Interpol Confirms Two Stolen Passports Used, Database Unchecked

Image: A man takes pictures of a flight information board displaying the details of Malaysia Airlines flight MH370 (top, in red) at the Beijing Capital International Airport in Beijing
A man takes pictures of a flight information board Saturday displaying the scheduled time of arrival of Malaysia Airlines Tilght MH370, top, in red, at Beijing Capital International Airport.Reuters

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The international law enforcement agency Interpol confirmed Sunday that at least two passengers on the missing Malaysia Airlines flight used stolen passports that were registered as missing with them and said it was "examining additional suspect passports."

Interpol also said no checks of its database had been made by any country on an Austrian and an Italian passport between the time that they were stolen, months ago, and the departure of the flight.

On Saturday, officials began investigating terrorism concerns on Flight MH370 after authorities in Vienna and Rome confirmed that two passengers listed on the flight manifest were not actually on the flight and recently had their passports stolen.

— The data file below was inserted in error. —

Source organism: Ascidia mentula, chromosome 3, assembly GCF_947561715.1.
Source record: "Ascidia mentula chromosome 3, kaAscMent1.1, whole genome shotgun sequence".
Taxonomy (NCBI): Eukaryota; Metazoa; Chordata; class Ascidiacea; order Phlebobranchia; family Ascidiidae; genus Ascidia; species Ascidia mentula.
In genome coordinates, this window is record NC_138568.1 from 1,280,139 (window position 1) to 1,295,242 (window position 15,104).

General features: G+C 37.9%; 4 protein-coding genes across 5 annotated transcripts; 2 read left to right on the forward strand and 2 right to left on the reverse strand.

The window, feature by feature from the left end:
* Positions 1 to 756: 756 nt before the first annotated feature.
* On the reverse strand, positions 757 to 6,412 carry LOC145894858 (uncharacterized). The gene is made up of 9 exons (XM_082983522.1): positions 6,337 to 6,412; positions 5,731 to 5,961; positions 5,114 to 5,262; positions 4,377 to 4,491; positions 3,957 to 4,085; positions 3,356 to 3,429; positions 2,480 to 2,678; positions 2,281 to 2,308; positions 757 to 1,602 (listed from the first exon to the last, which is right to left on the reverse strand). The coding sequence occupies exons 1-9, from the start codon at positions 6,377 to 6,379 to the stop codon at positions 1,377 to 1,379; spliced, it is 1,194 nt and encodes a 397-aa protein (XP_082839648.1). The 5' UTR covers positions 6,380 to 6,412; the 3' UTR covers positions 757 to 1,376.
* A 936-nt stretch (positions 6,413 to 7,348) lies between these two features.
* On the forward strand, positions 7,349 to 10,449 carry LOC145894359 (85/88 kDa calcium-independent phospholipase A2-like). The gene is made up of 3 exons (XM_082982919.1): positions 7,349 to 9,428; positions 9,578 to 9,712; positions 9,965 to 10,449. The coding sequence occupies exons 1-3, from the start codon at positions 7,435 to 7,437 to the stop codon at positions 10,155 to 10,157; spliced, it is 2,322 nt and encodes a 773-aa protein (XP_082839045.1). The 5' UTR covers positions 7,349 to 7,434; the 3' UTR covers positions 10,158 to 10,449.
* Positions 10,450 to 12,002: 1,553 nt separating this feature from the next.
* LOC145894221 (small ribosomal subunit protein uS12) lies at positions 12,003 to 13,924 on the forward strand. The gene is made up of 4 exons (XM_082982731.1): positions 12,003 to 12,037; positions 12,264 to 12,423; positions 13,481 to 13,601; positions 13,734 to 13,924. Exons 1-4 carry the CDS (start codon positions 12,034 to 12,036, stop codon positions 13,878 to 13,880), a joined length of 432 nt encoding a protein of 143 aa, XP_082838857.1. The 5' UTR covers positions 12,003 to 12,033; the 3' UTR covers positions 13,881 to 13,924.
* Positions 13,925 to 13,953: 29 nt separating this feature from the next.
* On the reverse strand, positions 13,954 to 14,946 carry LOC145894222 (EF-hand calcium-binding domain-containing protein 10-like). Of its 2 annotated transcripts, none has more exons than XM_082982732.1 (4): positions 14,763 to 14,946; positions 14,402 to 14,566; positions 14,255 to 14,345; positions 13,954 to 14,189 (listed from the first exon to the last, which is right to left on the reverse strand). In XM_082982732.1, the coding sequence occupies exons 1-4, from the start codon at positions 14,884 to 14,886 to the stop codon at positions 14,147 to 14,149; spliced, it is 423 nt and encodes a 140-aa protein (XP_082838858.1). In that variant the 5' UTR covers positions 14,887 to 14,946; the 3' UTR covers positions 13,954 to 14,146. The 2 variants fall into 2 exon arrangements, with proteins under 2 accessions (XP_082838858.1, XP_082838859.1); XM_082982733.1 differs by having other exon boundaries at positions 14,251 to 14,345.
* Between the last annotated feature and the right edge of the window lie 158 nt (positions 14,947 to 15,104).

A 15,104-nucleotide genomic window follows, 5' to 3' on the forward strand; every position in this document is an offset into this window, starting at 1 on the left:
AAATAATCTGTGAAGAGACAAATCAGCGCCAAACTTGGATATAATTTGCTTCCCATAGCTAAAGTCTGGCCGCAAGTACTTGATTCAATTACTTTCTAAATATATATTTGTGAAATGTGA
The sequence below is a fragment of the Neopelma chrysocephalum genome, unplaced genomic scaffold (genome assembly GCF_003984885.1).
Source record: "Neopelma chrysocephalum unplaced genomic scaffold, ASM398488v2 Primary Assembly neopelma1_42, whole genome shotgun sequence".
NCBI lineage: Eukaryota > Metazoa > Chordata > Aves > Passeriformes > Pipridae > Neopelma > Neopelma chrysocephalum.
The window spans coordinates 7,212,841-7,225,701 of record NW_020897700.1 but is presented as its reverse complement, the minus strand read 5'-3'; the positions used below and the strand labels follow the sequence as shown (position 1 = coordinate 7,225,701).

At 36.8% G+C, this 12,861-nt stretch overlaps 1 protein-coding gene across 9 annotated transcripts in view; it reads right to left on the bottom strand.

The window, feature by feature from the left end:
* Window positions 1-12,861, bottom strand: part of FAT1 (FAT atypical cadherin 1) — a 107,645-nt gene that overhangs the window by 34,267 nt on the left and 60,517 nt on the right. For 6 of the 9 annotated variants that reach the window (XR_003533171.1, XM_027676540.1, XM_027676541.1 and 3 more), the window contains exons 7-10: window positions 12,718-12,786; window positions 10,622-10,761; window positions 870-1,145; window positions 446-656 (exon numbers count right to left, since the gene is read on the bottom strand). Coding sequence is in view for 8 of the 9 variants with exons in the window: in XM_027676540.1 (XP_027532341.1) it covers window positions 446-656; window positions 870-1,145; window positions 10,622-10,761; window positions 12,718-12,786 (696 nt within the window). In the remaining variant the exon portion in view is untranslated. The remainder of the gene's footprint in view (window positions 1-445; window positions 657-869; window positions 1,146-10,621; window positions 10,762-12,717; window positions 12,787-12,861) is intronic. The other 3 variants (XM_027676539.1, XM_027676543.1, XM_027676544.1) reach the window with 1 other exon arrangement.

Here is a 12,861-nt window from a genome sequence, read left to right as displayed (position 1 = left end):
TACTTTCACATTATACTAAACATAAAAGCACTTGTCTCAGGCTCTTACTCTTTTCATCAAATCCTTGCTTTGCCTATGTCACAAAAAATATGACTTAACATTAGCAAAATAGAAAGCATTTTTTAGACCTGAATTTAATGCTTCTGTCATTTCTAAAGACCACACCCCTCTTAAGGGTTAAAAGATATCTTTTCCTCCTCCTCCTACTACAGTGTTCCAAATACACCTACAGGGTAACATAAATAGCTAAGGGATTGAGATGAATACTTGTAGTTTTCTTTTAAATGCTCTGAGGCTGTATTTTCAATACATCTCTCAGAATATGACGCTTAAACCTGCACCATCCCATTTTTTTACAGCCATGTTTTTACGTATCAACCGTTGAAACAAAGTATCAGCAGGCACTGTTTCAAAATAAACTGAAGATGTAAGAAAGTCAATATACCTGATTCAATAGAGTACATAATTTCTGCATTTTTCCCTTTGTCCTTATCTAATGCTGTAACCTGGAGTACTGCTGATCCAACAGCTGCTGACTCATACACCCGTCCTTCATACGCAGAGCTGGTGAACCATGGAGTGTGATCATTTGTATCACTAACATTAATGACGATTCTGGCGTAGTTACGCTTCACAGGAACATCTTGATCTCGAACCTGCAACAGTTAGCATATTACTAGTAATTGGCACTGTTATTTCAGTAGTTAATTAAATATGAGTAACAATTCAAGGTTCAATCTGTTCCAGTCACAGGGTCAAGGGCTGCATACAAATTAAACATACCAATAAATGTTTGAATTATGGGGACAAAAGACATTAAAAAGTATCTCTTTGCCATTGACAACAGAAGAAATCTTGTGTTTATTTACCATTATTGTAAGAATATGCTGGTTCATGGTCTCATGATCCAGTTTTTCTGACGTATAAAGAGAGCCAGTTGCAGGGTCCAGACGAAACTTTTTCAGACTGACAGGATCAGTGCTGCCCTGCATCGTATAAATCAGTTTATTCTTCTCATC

The passports went missing in Thailand in 2012 and 2013, according to Interpol.

Because no checks were ever made, Interpol said it was unable to determine on how many other occasions the passports were used to board flights or cross borders.

"Whilst it is too soon to speculate about any connection between these stolen passports and the missing plane, it is clearly of great concern that any passenger was able to board an international flight using a stolen passport listed in Interpol's databases," said the organization's secretary general, Ronald K. Noble.

Interpol is investigating the true identities of the passengers who were aboard the plane that broke contact and disappeared two hours after it took off from Kuala Lumpur, Noble said in a statement.

Interpol is also checking each passport on Flight MH370 to determine whether any other identification documents had been reported stolen, it said.

— Elisha Fieldstadt